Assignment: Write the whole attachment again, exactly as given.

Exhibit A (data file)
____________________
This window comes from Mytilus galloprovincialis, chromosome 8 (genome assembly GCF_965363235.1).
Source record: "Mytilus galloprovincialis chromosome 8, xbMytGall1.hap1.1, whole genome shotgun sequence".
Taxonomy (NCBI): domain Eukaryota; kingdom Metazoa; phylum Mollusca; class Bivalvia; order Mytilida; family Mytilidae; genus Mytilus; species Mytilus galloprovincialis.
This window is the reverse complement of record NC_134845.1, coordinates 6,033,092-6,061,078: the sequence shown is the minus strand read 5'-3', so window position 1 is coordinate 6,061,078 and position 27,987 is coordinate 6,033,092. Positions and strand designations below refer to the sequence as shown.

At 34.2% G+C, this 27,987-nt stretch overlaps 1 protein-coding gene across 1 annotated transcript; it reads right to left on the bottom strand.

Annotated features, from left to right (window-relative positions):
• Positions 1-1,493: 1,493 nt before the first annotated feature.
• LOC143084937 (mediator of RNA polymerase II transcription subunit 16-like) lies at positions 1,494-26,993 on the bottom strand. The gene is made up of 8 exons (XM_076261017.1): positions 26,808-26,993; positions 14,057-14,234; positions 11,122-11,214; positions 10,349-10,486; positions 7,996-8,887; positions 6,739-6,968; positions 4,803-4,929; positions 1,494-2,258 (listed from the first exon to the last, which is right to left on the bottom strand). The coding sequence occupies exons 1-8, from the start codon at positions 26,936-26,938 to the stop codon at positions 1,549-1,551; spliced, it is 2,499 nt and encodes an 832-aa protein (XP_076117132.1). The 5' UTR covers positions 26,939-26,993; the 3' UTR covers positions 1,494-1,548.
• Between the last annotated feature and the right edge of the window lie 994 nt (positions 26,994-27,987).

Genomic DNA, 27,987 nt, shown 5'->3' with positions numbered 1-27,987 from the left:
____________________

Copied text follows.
This window comes from Mytilus galloprovincialis, chromosome 8 (genome assembly GCF_965363235.1).
Source record: "Mytilus galloprovincialis chromosome 8, xbMytGall1.hap1.1, whole genome shotgun sequence".
Taxonomy (NCBI): domain Eukaryota; kingdom Metazoa; phylum Mollusca; class Bivalvia; order Mytilida; family Mytilidae; genus Mytilus; species Mytilus galloprovincialis.
This window is the reverse complement of record NC_134845.1, coordinates 6,033,092-6,061,078: the sequence shown is the minus strand read 5'-3', so window position 1 is coordinate 6,061,078 and position 27,987 is coordinate 6,033,092. Positions and strand designations below refer to the sequence as shown.

At 34.2% G+C, this 27,987-nt stretch overlaps 1 protein-coding gene across 1 annotated transcript; it reads right to left on the bottom strand.

Annotated features, from left to right (window-relative positions):
• Positions 1-1,493: 1,493 nt before the first annotated feature.
• LOC143084937 (mediator of RNA polymerase II transcription subunit 16-like) lies at positions 1,494-26,993 on the bottom strand. The gene is made up of 8 exons (XM_076261017.1): positions 26,808-26,993; positions 14,057-14,234; positions 11,122-11,214; positions 10,349-10,486; positions 7,996-8,887; positions 6,739-6,968; positions 4,803-4,929; positions 1,494-2,258 (listed from the first exon to the last, which is right to left on the bottom strand). The coding sequence occupies exons 1-8, from the start codon at positions 26,936-26,938 to the stop codon at positions 1,549-1,551; spliced, it is 2,499 nt and encodes an 832-aa protein (XP_076117132.1). The 5' UTR covers positions 26,939-26,993; the 3' UTR covers positions 1,494-1,548.
• Between the last annotated feature and the right edge of the window lie 994 nt (positions 26,994-27,987).

Genomic DNA, 27,987 nt, shown 5'->3' with positions numbered 1-27,987 from the left: